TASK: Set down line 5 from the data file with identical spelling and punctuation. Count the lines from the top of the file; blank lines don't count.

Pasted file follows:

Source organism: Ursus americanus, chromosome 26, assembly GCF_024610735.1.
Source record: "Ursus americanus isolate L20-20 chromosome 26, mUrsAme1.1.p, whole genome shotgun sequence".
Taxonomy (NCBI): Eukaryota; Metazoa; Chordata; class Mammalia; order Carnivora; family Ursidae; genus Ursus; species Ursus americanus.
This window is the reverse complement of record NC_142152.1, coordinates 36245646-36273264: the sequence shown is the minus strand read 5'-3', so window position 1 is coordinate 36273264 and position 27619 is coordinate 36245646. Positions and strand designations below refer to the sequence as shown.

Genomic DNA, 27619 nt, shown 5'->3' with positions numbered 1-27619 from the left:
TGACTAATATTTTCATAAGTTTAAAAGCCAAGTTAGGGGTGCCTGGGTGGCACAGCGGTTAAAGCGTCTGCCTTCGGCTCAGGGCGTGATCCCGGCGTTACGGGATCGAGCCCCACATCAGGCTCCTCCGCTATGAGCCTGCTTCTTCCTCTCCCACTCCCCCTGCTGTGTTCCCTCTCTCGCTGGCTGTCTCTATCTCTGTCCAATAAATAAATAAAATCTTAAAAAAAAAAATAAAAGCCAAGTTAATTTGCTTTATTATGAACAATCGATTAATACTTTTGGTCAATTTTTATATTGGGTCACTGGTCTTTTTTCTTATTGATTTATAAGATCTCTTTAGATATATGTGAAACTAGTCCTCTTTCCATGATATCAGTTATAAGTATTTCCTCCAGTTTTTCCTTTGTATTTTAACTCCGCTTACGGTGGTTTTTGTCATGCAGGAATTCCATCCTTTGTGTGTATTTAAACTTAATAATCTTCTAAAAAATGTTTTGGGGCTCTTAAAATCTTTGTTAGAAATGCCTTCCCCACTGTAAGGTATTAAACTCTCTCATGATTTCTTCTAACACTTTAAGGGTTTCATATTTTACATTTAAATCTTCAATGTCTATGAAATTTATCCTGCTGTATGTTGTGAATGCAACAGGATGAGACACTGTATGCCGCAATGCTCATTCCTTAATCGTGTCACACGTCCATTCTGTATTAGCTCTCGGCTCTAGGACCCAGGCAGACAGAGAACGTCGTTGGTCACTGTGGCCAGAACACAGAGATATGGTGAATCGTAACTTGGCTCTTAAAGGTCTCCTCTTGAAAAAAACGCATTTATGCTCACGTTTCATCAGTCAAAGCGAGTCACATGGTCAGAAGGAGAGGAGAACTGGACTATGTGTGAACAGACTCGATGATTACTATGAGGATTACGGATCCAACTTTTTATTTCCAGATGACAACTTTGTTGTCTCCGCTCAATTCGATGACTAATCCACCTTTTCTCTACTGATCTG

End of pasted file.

Genomic DNA, 27619 nt, shown 5'->3' with positions numbered 1-27619 from the left: